There certainly was some humility involved, but perhaps embarrassed is better.

She was telling anyone who would listen that we had a cruising boat, and then there we are, floating in our rented lifejackets, holding onto our half sunken vessel... the only adults in a pond full of adolescents who continually ferried our possessions (flip flops, cooler, sunglasses) back over to us.

It really was a blast though
 

·
Registered
Corsair 24
Joined
·
4,594 Posts
yeah its obvious it was not in perfect shape...down here we used to race them against guatemala, and those guatemalans had a thing for sunfish...they are also very good on lasers...

basically some even preffered the sunfush over lasers as it can be more forgiving...and less sail adjustments to sail fast

in fact most can get on a plane real easy on a sunfish, on a laser you need a litttle more technical abilities and better body position.

apples to apples

any dinghy can be waterlooged if you have spider cracks or a badly sealed eye or hardware or at the pintles, etc

lasers shouldnt waterlog either but we battled to high hell here with the mids abusing them all the time

if your sunfish is adapted with a drain, the tried and true method of checking if it is waterlooged is to slap some soap in there and pump it up with a dinghy pump.

if you see bublles out of places you have a leaking hull...

fixes abound, some better than others...
 

·
Registered
Joined
·
78 Posts
I started sailing on a Sunfish. Owned my own for a while - actually, two of them, but one was a basket case I used for parts.

It is fairly common on Sunfishes for the hull/deck seam to leak over time, enough that the hull becomes waterlogged. That's why they have drain holes that you unplug after sailing. Sometimes, you see one that didn't get regular draining but should have, and the foam filler has also become waterlogged sort of like a sponge. The way you tell, if you are shopping for one, is to weigh the bare hull. Not sure if I'm remembering the correct weight right this minute, but IIRC if it weighs much over 120 lbs, it is likely wet inside.

The common cure for this is to cut in a couple inspection ports in and leave it sitting for the winter with a fan circulating air through the hull.

So - while a badly waterlogged hull has to be fixed over a long wait, it's possible that Beej's rented boat may have done better later in the day by simply standing it upright on land with the hull drain (not the cockpit bailer) open.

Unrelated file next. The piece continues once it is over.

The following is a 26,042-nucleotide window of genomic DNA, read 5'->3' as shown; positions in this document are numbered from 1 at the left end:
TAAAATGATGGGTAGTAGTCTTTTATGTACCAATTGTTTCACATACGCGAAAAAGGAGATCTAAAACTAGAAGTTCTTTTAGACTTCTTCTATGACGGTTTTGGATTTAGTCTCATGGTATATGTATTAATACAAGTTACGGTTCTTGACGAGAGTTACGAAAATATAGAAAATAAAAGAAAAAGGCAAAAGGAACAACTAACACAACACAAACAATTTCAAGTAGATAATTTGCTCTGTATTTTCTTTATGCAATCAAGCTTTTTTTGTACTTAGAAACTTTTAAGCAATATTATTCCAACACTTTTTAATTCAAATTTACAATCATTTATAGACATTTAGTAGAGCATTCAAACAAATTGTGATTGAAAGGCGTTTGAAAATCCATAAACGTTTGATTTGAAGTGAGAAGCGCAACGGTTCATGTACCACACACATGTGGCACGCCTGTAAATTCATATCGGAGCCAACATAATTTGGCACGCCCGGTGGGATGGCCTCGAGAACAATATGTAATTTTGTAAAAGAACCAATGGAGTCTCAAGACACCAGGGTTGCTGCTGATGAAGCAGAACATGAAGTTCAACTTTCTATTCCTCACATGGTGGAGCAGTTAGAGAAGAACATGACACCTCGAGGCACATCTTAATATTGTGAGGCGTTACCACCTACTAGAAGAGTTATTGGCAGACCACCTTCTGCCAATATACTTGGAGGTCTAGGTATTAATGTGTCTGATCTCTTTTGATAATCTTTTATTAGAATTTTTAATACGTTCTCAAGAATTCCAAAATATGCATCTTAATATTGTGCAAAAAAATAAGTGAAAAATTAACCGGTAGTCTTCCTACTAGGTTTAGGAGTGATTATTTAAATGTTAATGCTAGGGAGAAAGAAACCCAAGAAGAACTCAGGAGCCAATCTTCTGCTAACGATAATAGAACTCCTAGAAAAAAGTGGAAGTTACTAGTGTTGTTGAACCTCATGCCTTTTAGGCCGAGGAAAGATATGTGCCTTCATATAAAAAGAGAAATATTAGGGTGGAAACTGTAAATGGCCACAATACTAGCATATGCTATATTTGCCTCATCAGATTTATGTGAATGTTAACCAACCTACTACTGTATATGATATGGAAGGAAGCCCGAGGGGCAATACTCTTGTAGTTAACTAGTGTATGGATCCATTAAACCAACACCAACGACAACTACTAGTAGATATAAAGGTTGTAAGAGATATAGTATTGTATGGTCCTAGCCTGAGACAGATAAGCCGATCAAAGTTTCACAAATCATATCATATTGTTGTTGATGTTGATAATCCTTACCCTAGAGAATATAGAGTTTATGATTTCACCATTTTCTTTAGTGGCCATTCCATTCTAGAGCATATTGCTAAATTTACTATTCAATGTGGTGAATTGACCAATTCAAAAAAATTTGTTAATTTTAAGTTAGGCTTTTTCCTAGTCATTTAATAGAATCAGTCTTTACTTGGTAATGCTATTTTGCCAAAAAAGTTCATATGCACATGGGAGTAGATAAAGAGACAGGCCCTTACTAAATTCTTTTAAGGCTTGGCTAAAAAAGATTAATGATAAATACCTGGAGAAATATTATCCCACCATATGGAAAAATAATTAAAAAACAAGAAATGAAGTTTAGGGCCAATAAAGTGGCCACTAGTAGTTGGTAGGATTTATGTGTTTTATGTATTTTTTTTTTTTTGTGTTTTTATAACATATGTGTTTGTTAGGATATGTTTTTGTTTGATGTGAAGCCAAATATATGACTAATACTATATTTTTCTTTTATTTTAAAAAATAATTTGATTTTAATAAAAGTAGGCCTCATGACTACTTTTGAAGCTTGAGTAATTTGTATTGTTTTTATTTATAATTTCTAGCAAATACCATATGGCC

edit: I can't remember if the hull drains were stock. I never was around a brand new one. All that I have seen had one or two. If they weren't there from the builder, it must be a very common addition.
 

·
Tartan 27' owner
Joined
·
5,241 Posts
Thanks for sharing that Beej.

I learned to sail on Sunfish as a teen. Now in my mid 50's I act as an instructor for a teen Sunfish sailing program. The program has about 20 old Sunfish hulls collected from here & there over the years.
The teens in the program seem to like going out on a boat with 4 or sometimes 5 of them on board. Fortunately we don't let them go far from shore.
One group took out a boat that leaked badly and sure enough, the hull became waterlogged just as you described. We noticed them pulling a capsize drill near the swim area and could see that the hull was low in the water so I went out to "resuce" them. The "rescue" consisted of the command: "swim to shore" since the beach was less than 50 yards away. This left me alone with the wallowing hull which sailed no better than a drunken whale. The water in the hull would move constantly move around making it impossible to keep it on a point of sail. Fortunately the swim area had a rope around it which I used to pull the lurching Sunfish to shore.
It is for this reason that we install an extra drain plug on each old Sunfish on the transom. Most Sunfish came with a drain plug on the beam of the deck which was not very convenient to use. With the drain plug on the transom we only needed to pull the offending boat a ways up the beach and let it drain before attempting to put it back in it's rack.
I had one solo sail of a Sunfish this summer in about 15 knots of wind. I doubt I ever have gone so fast on a Sunfish as this time as on a broad reach the boat was planing & screaming over the water in the gusts.
On a keel boat it doesn't matter if you are steering from anywhere in the cockpit. On a Sunfish (any dinghy) everything matters and you have to do EVERYTHING at the same time. Very different animal than keel boat sailing.
 
1 - 20 of 23 Posts
Top